The great thing about the Padlet is that it's available after the session. So if you see lots of terrific resources in there tonight and you think, “Oh, wow, I don't have enough time to get all of those written down”, that's totally fine. You can access this link afterwards and access all of the resources that people are sharing. So just keep that Padlet address handy and I'm sure Laura will email it out again after the session.
So the quote that I've shared there is about essentially what we're trying to achieve by using the Padlet. So “Pedagogies that hold meaning making as a principal goal” - and that's what we're about tonight – “are such that teachers demonstrably position talk and interaction with students and among students as a core foundational practice.”
Now, obviously we're not face to face so we can't have that physical turn and talk. Some of you will be in staff rooms with other people, so that's great; you can do that. We use the Padlet for those of you who are flying solo tonight. So introduce yourselves in the Padlet. Also, I'd love to know if you've trialled anything from any of our previous webinars. I always love to hear what’s happening out in schools.
The agenda for tonight: we are kicking off by learning about the assessment tools available from the Department, so already available, free things that you might be familiar with, you might have used in the past. Maybe you weren't getting the most out of them. So I think you will find what Grant has to say really interesting. He is going to look at assessments for lower primary but he's going to look at some assessments for senior primary and secondary as well. So I look forward to that.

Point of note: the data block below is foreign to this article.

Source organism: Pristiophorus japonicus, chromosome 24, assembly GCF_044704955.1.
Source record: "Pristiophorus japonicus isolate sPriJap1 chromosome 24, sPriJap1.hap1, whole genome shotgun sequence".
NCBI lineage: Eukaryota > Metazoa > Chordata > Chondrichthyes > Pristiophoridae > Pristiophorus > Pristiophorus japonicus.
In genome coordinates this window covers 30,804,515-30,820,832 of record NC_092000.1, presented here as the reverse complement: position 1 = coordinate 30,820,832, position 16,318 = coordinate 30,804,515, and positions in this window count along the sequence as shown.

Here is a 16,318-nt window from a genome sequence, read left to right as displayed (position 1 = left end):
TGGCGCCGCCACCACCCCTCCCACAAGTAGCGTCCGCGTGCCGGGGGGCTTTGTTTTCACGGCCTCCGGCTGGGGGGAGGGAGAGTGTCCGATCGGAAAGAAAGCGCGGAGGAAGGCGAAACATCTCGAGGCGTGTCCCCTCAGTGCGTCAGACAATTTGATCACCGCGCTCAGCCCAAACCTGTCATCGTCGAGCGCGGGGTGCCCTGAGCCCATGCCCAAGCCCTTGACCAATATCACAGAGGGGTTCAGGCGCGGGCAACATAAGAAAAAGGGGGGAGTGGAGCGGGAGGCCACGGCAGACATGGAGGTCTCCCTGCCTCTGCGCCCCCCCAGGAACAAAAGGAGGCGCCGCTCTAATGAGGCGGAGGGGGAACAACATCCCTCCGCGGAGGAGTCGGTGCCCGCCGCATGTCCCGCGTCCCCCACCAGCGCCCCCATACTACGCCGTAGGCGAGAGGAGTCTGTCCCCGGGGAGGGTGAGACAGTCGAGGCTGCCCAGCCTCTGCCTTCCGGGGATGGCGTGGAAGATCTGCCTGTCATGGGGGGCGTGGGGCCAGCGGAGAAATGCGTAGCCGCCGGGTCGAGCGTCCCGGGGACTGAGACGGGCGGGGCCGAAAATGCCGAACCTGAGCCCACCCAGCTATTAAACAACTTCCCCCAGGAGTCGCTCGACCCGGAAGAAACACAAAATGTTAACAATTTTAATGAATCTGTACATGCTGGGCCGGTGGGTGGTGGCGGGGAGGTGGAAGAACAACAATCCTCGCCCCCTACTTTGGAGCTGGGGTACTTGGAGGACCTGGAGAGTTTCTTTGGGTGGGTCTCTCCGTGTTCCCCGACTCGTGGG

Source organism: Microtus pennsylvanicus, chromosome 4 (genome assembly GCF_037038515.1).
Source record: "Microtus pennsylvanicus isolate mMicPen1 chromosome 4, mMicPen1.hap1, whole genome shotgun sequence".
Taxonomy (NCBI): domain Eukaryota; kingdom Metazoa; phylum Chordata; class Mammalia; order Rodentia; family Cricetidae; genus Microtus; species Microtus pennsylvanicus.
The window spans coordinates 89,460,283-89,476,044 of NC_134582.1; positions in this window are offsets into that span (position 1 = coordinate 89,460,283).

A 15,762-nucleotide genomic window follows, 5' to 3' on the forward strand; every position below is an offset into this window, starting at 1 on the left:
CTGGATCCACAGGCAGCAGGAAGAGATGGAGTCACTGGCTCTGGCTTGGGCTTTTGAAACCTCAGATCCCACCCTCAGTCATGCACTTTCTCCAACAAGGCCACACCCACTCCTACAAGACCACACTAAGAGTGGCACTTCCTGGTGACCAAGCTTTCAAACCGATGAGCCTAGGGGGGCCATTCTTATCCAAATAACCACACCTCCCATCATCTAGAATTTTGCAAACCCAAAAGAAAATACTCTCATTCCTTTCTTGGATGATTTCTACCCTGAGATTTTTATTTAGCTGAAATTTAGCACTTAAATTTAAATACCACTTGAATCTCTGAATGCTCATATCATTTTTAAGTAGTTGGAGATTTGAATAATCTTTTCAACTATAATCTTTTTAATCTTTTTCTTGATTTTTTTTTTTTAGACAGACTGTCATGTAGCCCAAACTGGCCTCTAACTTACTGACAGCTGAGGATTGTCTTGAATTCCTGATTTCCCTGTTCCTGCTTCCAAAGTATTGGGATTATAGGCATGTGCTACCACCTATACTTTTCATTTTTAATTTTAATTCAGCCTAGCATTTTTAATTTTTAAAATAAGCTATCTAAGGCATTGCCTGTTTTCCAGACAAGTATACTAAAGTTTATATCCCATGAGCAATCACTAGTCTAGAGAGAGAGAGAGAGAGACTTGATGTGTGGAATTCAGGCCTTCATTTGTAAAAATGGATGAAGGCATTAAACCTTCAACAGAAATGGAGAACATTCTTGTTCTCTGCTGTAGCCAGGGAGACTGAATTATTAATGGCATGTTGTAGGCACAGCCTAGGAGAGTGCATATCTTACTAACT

When Grant is speaking, I definitely encourage you to put your questions in the chat. Let's get him working. So after he finishes talking to us about the assessments, we're going to pause and then have a bit of a Q&A session with Grant. So if you've got anything that you want to know from him, pop it in the chat and we might be able to talk about it in our Q&A session.
After we listen to Grant's talk about the assessment from the Department, we're going to look at assessment, the big picture, and think about how your school approaches assessment and the balance of that assessment in numeracy.
Finally, we're going to talk about formative assessment in the numeracy classroom and we are going to finish off with some practical things that you can implement in terms of formative assessment. I know teachers love practical. We like theory but we love practical. So we'll finish off with some practical formative assessment things.
The Understanding Goals for tonight's session: the first is that you will deepen your understanding of the assessment tools available from the Department. I think Grant's also going to talk about some that are available outside of the Department as well. You will build your knowledge of the importance of taking a balanced approach to numeracy assessment and you will strengthen your understanding of a range of formative assessment tools and strategies.